As a result, rather than failing to gain any traction, you can easily 5x your reach off the bat.
#2: Clipping videos is easier than producing your own
Producing your own videos involves additional skills, time, mindset, and tools:
Skills (verbal communication, video prescence, backdrop staging and lighting, personal style)
Tools (high-quality video camera, high-quality microphone, background staging equipment)
Time (doing your makeup, shaving, dressing up, etc)
Mindsets (comfort and confidence speaking in front of camera)
Clipping is a much easier way to get started and build momentum and skills. As you gain more traction, you’ll be able to transition into being in front of the camera seamlessly.
#3: Clipping helps you take advantage of the Celebrity Effect
Given two people sharing the same idea, if one is a celebrity in your niche and the other is a stranger, the version with the celebrity is going to resonate at a much deeper level. This is because of the power of familiarity and authority.
So, if you want to gain traction, a proven way is to borrow other people’s celebrity. This is why blockbuster films have many celebrities, and it’s why companies have celebrity spokespeople.
You can do this by clipping videos.
#4: You can use clips to support your ideas
Video clips can also be used to build up your ideas in several ways…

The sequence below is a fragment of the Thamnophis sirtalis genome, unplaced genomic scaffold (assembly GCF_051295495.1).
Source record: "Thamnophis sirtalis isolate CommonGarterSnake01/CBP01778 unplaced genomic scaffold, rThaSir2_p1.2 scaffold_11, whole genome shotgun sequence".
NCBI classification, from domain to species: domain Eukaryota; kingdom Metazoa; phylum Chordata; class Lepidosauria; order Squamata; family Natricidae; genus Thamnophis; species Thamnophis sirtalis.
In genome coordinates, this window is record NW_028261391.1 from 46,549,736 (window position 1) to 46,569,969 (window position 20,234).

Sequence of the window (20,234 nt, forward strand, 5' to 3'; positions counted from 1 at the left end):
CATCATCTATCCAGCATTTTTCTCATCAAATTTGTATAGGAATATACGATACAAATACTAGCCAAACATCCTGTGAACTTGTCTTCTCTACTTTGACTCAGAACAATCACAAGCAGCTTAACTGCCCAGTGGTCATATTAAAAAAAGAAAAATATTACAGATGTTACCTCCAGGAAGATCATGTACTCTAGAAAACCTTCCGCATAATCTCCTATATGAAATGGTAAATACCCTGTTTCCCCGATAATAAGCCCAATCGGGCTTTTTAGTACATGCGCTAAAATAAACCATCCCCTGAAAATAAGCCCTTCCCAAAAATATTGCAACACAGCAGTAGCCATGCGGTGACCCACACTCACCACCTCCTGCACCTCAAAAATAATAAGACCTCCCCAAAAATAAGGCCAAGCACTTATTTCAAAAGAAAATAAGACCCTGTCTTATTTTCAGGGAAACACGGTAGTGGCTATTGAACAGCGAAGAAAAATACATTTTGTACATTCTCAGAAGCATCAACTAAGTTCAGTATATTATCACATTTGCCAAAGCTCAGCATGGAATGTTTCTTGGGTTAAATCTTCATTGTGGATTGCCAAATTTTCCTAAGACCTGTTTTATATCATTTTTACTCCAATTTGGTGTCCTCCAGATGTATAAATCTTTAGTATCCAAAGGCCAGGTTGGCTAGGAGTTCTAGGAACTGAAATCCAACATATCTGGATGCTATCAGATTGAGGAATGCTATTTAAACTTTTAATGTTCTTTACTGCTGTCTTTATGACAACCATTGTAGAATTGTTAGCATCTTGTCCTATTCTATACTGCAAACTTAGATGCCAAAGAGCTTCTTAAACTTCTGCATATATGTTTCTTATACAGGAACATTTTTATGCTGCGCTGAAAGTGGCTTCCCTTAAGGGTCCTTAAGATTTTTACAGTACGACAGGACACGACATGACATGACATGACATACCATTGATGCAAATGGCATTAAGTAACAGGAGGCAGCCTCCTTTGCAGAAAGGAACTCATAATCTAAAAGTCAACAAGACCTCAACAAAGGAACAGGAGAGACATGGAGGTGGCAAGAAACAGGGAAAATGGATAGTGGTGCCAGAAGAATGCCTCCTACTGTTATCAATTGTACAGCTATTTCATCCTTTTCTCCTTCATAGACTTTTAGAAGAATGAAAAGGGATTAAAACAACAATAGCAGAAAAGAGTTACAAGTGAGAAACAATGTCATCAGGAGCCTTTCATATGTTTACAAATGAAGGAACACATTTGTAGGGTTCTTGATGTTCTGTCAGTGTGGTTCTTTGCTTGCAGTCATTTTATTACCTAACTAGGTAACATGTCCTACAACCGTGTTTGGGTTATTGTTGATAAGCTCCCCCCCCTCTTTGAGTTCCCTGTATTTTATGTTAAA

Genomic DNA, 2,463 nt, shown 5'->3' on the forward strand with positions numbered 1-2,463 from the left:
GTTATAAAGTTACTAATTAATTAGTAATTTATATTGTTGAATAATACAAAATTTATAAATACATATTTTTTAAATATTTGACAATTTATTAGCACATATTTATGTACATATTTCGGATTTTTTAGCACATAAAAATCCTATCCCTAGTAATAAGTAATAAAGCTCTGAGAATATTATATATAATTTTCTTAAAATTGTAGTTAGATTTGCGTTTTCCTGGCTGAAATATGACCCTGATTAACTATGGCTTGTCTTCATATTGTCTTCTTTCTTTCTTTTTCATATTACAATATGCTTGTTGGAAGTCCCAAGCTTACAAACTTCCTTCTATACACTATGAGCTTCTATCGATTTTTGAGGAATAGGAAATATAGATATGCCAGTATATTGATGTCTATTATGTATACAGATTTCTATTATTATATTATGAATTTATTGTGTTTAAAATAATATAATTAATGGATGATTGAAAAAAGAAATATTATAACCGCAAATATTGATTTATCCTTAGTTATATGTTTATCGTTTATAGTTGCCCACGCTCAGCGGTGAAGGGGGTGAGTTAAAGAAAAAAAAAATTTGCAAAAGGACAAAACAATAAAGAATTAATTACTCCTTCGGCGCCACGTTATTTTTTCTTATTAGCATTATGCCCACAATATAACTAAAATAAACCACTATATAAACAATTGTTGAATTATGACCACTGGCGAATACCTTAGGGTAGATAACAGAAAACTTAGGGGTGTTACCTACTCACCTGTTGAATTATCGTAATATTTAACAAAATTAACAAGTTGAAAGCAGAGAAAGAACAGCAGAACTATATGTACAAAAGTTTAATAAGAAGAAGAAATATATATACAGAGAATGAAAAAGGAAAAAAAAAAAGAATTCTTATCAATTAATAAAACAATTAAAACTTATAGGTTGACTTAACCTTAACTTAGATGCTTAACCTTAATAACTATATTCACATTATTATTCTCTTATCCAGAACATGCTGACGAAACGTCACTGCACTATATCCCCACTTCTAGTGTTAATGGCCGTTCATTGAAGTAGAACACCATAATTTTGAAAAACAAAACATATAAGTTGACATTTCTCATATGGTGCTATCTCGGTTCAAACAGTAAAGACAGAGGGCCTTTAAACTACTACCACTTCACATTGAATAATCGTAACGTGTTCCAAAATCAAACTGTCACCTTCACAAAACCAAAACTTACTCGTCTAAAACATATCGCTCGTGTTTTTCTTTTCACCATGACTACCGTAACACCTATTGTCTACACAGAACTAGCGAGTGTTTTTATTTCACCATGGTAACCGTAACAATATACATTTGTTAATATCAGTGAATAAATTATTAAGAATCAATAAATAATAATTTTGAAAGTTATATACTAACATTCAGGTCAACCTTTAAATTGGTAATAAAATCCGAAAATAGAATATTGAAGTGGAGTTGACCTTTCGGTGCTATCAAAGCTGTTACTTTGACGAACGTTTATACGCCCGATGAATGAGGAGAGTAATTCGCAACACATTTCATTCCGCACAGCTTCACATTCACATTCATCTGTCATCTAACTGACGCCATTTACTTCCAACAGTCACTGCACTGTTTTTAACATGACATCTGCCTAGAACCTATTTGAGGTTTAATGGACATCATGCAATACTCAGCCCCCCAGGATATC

Case studies and examples of why your ideas works
Reasons why your ideas work
Research on why your idea
How to advice on how to apply our idea (mindset, hacks, workflow, etc.)
A common progression is something like this…
Clipping other people’s video and contextualizing with text
Clipping other people’s video and reacting to it on video
Creating your own stand-alone video with your own ideas with other people’s clips as supporting footage
#5: Clipping helps you become great fast
Ira Glass, creator of This American Life, has an amazing video where he talks about the gap between taste and talent that creatives face. He says…
Nobody tells [this to] people who are beginners, and I really wish somebody had told this to me.
We get into it [creative work] because we have good taste, but there's a gap.
For the first couple years that you're making stuff, what you're making isn't so good. It's trying to be good. It has ambition to be good, but it's not quite that good.
The brutal reality is that it can take years to bridge the taste-talent gap. What this means is that you’ll have enough taste to recognize that the quality of your work isn’t up to what you’d like it to be. But, not enough talent to bridge the gap.
The beautiful thing about clipping though is that it eliminates much of this gap. Rather than waiting for years to produce something you love, you can use your taste now to find and share amazing video clips.
Below is the full 2-minute video…
Now that you understand the power of short form video and the power of curating video clips, let me help you overcome the #1 challenge people have to getting started with video clips…
How To Find Hidden Gem, Viral Video Clips (for paid subscribers)
The very first step to using short form video is finding video clips. After spending thousands of hours perfecting a research process, here are my tips to help you find two amazing video clips every hour, which is my current rate. And more importantly, this strategy will make sure that you NEVER run out of interesting clips, no matter how small or “boring” your industry is…